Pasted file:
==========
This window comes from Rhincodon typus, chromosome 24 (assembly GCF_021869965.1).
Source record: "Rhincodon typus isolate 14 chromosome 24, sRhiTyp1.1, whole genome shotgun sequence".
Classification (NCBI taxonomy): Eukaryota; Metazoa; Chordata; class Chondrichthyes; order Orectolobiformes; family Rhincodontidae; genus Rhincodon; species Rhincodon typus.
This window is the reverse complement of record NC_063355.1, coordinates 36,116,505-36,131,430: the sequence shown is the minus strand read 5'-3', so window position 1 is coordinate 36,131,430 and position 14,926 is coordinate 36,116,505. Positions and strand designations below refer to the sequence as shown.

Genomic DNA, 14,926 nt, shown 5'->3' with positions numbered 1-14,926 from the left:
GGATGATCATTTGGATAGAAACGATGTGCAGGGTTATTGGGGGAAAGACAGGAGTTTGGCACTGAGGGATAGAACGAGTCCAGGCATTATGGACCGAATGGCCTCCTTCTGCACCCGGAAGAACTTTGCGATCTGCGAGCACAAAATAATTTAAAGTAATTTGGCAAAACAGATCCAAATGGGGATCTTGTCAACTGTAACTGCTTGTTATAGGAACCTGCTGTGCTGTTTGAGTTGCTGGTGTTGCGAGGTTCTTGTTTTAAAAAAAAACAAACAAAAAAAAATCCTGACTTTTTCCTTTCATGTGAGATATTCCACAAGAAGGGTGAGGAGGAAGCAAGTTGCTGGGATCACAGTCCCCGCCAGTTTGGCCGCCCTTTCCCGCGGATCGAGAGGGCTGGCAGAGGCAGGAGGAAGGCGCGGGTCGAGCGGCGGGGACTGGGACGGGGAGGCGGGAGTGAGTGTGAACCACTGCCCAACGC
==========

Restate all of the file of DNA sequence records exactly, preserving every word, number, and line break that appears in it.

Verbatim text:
This window comes from Rhincodon typus, chromosome 24 (assembly GCF_021869965.1).
Source record: "Rhincodon typus isolate 14 chromosome 24, sRhiTyp1.1, whole genome shotgun sequence".
Classification (NCBI taxonomy): Eukaryota; Metazoa; Chordata; class Chondrichthyes; order Orectolobiformes; family Rhincodontidae; genus Rhincodon; species Rhincodon typus.
This window is the reverse complement of record NC_063355.1, coordinates 36,116,505-36,131,430: the sequence shown is the minus strand read 5'-3', so window position 1 is coordinate 36,131,430 and position 14,926 is coordinate 36,116,505. Positions and strand designations below refer to the sequence as shown.

Genomic DNA, 14,926 nt, shown 5'->3' with positions numbered 1-14,926 from the left:
GGATGATCATTTGGATAGAAACGATGTGCAGGGTTATTGGGGGAAAGACAGGAGTTTGGCACTGAGGGATAGAACGAGTCCAGGCATTATGGACCGAATGGCCTCCTTCTGCACCCGGAAGAACTTTGCGATCTGCGAGCACAAAATAATTTAAAGTAATTTGGCAAAACAGATCCAAATGGGGATCTTGTCAACTGTAACTGCTTGTTATAGGAACCTGCTGTGCTGTTTGAGTTGCTGGTGTTGCGAGGTTCTTGTTTTAAAAAAAAACAAACAAAAAAAAATCCTGACTTTTTCCTTTCATGTGAGATATTCCACAAGAAGGGTGAGGAGGAAGCAAGTTGCTGGGATCACAGTCCCCGCCAGTTTGGCCGCCCTTTCCCGCGGATCGAGAGGGCTGGCAGAGGCAGGAGGAAGGCGCGGGTCGAGCGGCGGGGACTGGGACGGGGAGGCGGGAGTGAGTGTGAACCACTGCCCAACGC